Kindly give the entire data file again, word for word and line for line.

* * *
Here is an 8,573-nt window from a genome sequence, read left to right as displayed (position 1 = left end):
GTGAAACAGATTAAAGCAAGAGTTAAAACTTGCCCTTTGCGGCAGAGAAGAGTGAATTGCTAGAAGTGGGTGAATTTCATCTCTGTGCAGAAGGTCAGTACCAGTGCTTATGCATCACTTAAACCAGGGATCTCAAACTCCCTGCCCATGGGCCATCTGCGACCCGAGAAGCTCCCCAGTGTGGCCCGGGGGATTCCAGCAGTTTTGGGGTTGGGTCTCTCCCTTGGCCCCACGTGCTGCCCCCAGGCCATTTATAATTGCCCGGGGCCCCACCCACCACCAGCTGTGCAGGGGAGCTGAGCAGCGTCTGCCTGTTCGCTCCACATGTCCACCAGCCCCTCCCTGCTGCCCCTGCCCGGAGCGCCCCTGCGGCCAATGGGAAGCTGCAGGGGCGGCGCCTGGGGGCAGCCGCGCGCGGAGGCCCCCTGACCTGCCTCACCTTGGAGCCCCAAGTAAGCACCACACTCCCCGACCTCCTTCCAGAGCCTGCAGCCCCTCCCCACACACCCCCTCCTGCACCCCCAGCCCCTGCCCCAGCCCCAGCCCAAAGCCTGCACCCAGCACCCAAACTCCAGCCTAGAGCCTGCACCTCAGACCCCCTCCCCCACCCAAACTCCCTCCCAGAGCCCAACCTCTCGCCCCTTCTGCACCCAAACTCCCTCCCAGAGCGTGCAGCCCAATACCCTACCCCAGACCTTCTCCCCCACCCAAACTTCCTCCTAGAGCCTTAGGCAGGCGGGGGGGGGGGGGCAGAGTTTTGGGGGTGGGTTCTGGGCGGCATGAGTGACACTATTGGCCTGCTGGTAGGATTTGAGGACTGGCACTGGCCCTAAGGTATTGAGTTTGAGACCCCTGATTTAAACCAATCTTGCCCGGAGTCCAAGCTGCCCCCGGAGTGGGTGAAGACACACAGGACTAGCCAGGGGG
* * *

Here is an 8,573-nt window from a genome sequence, read left to right as displayed (position 1 = left end):
GTGAAACAGATTAAAGCAAGAGTTAAAACTTGCCCTTTGCGGCAGAGAAGAGTGAATTGCTAGAAGTGGGTGAATTTCATCTCTGTGCAGAAGGTCAGTACCAGTGCTTATGCATCACTTAAACCAGGGATCTCAAACTCCCTGCCCATGGGCCATCTGCGACCCGAGAAGCTCCCCAGTGTGGCCCGGGGGATTCCAGCAGTTTTGGGGTTGGGTCTCTCCCTTGGCCCCACGTGCTGCCCCCAGGCCATTTATAATTGCCCGGGGCCCCACCCACCACCAGCTGTGCAGGGGAGCTGAGCAGCGTCTGCCTGTTCGCTCCACATGTCCACCAGCCCCTCCCTGCTGCCCCTGCCCGGAGCGCCCCTGCGGCCAATGGGAAGCTGCAGGGGCGGCGCCTGGGGGCAGCCGCGCGCGGAGGCCCCCTGACCTGCCTCACCTTGGAGCCCCAAGTAAGCACCACACTCCCCGACCTCCTTCCAGAGCCTGCAGCCCCTCCCCACACACCCCCTCCTGCACCCCCAGCCCCTGCCCCAGCCCCAGCCCAAAGCCTGCACCCAGCACCCAAACTCCAGCCTAGAGCCTGCACCTCAGACCCCCTCCCCCACCCAAACTCCCTCCCAGAGCCCAACCTCTCGCCCCTTCTGCACCCAAACTCCCTCCCAGAGCGTGCAGCCCAATACCCTACCCCAGACCTTCTCCCCCACCCAAACTTCCTCCTAGAGCCTTAGGCAGGCGGGGGGGGGGGGGCAGAGTTTTGGGGGTGGGTTCTGGGCGGCATGAGTGACACTATTGGCCTGCTGGTAGGATTTGAGGACTGGCACTGGCCCTAAGGTATTGAGTTTGAGACCCCTGATTTAAACCAATCTTGCCCGGAGTCCAAGCTGCCCCCGGAGTGGGTGAAGACACACAGGACTAGCCAGGGGG